The answer is that you use results from observations, analytical models, and lower-volume, higher-resolution simulations that teach you how stars are formed and how they affect the gas around them. From these you know for instance that gas needs to be 1) dense and 2) cold, in order to form a star. In your huge simulation you can then say "If the density of gas particles exceeds a certain threshold, and their temperature is below some threshold, and if they have a negative velocity gradient, then (a fraction of) the gas particles should be converted to star particles."

Subsequently you can say that stars are treated as either 1) low-mass or 2) high-mass. For the purposes of the simulation, given the size of a time step low-mass stars live forever while high-mass stars die instantly, being converted back into gas particles. A gas particle has an associated metallicity (and possibly dust), which has now increased by some yield, and because massive stars die not with a whimper, but with a bang, a certain amount of energy is now dumped into the surrounding gas particles as either heat, or momentum, or a mixture thereof, giving rise to feedback.

The scenario described above uses particles as an example, but the same approach is used for cell-based simulations. In both cases, we're dealing with physics that is not resolved by the particles/cells, and hence is referred to as subgrid physics.

The highest-resolution hydro-simulations of molecular clouds contain individual stars, but the stars themselves are not resolved. So how do we know how much energy they produce when they explode, how much metals they produce, what kind of spectrum they emit, etc.? Yes, by observations, analytical models, and even higher-resolution simulations that tell you how stars evolve.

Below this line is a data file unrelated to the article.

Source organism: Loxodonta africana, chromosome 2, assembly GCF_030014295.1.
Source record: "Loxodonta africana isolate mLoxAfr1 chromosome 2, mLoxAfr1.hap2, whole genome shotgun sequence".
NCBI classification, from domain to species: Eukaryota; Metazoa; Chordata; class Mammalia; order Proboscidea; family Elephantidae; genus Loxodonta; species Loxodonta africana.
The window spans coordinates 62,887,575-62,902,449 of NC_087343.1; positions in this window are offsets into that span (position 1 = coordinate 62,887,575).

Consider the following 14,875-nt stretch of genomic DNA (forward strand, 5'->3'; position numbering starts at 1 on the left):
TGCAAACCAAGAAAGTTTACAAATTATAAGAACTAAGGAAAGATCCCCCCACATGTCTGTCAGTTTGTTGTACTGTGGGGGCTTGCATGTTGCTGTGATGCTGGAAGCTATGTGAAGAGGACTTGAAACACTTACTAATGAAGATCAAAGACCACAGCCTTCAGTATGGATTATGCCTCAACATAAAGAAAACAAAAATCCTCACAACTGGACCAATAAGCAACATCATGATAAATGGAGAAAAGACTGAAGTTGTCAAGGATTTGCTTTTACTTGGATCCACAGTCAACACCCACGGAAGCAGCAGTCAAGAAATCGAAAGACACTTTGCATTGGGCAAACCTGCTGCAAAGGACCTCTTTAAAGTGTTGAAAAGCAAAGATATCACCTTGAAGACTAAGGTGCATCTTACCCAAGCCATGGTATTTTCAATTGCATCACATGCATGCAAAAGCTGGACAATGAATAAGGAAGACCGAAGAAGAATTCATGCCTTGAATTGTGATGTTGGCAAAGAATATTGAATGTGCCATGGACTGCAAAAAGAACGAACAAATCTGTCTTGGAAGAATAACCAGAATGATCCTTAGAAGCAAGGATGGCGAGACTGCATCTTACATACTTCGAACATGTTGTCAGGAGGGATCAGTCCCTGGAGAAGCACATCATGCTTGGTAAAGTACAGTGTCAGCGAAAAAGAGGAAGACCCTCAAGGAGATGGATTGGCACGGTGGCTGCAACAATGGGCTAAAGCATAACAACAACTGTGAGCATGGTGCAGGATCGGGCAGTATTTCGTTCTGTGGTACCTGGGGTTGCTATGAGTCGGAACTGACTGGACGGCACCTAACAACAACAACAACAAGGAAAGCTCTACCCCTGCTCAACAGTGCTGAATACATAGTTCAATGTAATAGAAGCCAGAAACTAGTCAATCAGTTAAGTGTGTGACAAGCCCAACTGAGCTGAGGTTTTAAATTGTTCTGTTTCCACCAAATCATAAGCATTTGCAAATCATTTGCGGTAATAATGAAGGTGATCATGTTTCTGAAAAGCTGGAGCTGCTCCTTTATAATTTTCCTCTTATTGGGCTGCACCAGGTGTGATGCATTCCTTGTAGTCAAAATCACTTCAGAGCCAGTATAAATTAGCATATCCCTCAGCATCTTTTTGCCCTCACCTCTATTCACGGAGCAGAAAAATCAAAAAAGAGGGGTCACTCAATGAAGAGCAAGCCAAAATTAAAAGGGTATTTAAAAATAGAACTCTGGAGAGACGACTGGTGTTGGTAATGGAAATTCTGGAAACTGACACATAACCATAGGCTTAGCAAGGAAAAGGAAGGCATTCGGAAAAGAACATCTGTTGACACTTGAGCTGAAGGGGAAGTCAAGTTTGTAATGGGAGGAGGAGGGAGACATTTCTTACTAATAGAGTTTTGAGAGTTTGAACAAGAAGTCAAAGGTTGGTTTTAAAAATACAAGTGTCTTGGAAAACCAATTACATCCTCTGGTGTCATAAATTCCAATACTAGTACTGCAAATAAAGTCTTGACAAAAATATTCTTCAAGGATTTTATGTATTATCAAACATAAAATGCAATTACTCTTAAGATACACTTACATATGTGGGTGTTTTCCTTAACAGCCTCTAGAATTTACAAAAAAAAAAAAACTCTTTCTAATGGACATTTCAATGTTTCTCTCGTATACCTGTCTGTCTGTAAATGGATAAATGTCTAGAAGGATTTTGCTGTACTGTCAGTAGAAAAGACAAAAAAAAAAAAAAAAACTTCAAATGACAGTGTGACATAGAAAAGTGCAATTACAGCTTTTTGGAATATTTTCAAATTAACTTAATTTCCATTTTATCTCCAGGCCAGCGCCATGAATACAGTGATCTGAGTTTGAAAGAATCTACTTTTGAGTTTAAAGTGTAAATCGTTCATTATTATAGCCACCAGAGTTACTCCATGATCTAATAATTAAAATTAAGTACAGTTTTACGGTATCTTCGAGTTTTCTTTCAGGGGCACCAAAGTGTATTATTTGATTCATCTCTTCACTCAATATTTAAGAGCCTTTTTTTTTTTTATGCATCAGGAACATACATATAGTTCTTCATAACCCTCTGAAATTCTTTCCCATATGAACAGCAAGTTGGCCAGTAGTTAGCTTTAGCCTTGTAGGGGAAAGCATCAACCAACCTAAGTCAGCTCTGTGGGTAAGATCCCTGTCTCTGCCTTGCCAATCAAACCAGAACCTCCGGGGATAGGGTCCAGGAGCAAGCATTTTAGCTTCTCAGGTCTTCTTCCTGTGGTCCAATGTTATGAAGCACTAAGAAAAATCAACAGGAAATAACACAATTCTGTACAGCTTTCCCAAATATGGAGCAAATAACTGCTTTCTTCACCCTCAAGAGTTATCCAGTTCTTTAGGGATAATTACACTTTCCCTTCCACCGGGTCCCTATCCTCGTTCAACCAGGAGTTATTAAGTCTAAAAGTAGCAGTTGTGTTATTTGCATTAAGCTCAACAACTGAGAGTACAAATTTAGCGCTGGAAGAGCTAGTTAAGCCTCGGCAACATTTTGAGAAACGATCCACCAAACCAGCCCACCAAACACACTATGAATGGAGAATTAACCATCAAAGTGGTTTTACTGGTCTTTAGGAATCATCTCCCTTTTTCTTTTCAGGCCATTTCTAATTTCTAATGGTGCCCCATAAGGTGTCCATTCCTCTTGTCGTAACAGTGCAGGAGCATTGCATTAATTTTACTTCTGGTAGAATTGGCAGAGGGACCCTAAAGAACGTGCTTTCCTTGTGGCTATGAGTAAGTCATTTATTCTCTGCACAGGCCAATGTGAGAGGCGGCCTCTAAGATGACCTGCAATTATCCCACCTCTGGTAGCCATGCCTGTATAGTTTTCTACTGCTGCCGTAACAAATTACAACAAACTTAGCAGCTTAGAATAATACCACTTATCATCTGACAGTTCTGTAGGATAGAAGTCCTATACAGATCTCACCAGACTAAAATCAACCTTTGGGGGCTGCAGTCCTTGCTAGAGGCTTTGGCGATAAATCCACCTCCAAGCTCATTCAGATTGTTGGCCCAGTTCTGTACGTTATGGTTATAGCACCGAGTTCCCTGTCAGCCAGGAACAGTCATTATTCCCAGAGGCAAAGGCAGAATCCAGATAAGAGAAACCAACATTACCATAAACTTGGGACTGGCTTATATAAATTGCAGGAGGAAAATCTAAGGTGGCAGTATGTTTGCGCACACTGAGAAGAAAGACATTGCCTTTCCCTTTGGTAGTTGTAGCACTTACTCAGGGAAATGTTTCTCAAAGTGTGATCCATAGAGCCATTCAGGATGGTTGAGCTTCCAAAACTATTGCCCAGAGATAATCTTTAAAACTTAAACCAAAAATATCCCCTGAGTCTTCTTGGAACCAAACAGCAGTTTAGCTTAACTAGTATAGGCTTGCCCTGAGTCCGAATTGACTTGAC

• Thanks! You definitely understand the question correctly, and "subgrid physics" is the concept I needed to hear about. It also seems that no matter what the scale, simulations are generally better described as hydrodynamic than as n-body-like, i.e. there's a grid (though it may or may not be fixed). I wonder if there are a few well-defined scales that characterize most modern work (e.g. my class I through class V example) or not.
– uhoh
Commented Nov 1, 2023 at 19:13
• @uhoh It's true that hydro-sims are more realistic than pure N-body (given that the real world is not composed of dark matter only), but on the largest scales it's a rather minor error to not include it, so N-body codes definitely still are important. I don't think there's a scale that characterize most modern work, but to be honest I don't pay so much attention to scales that are significantly smaller than a galaxy.
– pela
Commented Nov 2, 2023 at 11:13
• In my work, that is. In my normal life I do occasionally pay attention to things that are smaller than galaxies.
– pela
Commented Nov 2, 2023 at 11:14